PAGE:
Cinda, one of the four biggest state-owned asset management companies (AMCs) in China, announced the scrapping of the planned Ant investment on Thursday, without elaborating on the reason.
The decision could further delay a regulatory-driven revamp of Ant, an affiliate of Alibaba, and the revival of its public market debut after its $37 billion dual-listing attempt was derailed at the last minute in November 2020.
Cinda's crucial capital injection into Ant was endorsed by its primary regulator - the China Banking and Insurance Regulatory Commission (CBIRC) - but it failed to secure approval from higher government authorities, said two sources with direct knowledge of the matter.
One of the sources said China's State Council, its cabinet, was one of the authorities that questioned Cinda's bid to invest in Ant while the fintech firm's core business was still in the middle of restructuring, and finally rejected it.
The rejection was also triggered by concern that the deal could run counter to state AMC's direction of reform that requires asset managers to focus on their core business of disposal of soured loans, and the divesting of non-core assets, the second source said.
Cinda on Monday declined to elaborate beyond its Thursday statement announcing the pullback, in which it said the decision came after prudent commercial consideration and negotiation with Ant's consumer finance unit.
Ant did not respond to a Reuters request for comment.
Last week, the company said it respected the "business decision" of Cinda and that it would "ensure the rectification work" for the consumer finance unit was carried out.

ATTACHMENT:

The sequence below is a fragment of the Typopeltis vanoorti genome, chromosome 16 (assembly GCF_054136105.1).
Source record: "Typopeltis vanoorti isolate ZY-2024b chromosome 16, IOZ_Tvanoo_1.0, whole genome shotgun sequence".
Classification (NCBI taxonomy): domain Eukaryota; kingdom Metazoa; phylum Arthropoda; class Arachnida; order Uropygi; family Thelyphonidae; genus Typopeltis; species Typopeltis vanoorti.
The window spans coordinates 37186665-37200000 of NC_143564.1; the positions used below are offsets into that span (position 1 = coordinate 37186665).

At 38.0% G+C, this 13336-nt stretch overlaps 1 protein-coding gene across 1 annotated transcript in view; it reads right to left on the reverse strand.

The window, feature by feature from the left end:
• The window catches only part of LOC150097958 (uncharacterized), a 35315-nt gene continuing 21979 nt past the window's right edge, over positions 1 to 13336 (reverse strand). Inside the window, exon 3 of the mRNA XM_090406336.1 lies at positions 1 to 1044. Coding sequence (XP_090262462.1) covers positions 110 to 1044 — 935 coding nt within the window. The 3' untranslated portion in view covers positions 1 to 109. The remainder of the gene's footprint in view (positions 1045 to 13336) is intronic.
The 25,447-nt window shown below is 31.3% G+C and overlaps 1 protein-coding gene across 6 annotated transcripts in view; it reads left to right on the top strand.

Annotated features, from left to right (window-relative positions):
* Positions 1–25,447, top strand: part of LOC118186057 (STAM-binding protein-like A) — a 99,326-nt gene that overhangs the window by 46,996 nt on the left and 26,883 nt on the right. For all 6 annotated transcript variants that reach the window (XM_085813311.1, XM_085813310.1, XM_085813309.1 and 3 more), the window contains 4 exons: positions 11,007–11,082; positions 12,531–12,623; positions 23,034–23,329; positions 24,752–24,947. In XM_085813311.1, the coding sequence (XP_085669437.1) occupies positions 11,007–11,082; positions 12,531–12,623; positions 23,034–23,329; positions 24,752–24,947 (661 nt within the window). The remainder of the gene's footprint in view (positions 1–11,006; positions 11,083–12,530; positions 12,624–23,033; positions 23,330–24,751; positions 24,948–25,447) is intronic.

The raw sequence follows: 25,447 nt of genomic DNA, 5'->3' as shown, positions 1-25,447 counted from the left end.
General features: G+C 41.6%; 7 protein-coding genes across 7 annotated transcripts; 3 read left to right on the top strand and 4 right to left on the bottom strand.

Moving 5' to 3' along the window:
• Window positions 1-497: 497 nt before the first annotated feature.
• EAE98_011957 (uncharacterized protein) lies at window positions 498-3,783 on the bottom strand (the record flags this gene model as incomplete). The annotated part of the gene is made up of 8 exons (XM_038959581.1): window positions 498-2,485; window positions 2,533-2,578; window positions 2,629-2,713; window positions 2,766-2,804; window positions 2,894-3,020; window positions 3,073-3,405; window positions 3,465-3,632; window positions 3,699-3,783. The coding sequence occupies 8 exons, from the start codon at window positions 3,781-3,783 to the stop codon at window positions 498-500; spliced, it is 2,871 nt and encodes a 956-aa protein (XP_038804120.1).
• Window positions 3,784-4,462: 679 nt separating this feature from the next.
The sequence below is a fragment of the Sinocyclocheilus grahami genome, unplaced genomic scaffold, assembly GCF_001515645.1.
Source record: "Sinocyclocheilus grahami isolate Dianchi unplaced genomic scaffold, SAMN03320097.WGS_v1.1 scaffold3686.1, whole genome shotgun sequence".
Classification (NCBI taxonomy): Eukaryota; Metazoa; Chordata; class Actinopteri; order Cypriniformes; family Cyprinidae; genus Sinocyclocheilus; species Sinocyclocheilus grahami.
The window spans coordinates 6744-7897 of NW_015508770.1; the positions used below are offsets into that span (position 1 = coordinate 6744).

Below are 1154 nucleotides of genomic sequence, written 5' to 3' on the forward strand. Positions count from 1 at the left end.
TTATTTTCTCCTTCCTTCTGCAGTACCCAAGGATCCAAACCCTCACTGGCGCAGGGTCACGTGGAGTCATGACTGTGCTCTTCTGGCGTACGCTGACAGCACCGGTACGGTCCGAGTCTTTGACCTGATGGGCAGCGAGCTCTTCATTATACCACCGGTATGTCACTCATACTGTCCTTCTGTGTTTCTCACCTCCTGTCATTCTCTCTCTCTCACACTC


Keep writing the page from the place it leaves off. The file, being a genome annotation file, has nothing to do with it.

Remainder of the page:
The CBIRC and the State Council Information Office did not immediately respond to requests for comment.
The sources declined to be identified because of the sensitivity of the matter.
Cinda, which was established in Beijing in the late 1990s to handle soured debts at state banks, counts the Ministry of Finance as its biggest shareholder.
The withdrawn investment plan would have increased Cinda's interest in Chongqing Ant Consumer Finance Co Ltd to 24% and would have made the asset manager its second-biggest investor.
Ant's consumer finance unit had planned to boost its registered capital to 30 billion yuan ($4.73 billion) from 8 billion yuan, with 6 billion yuan coming from Cinda, and bring in new strategic investors.
Even after the planned capital raising, Ant would have retained a 50% stake in the unit, according to Cinda's filing to the Hong Kong Stock Exchange late last month.
Two other investors in the Ant unit - Jiangsu Yuyue Medical Equipment & Supply Co Ltd and Sunny Optical Technology Group Co Ltd - that had previously agreed to the capital increase said on Friday that they would postpone their investments in light of Cinda's move.
($1 = 6.3472 Chinese yuan renminbi)
(Reporting by Julie Zhu and Cheng Leng; Editing by Sumeet Chatterjee, Robert Birsel)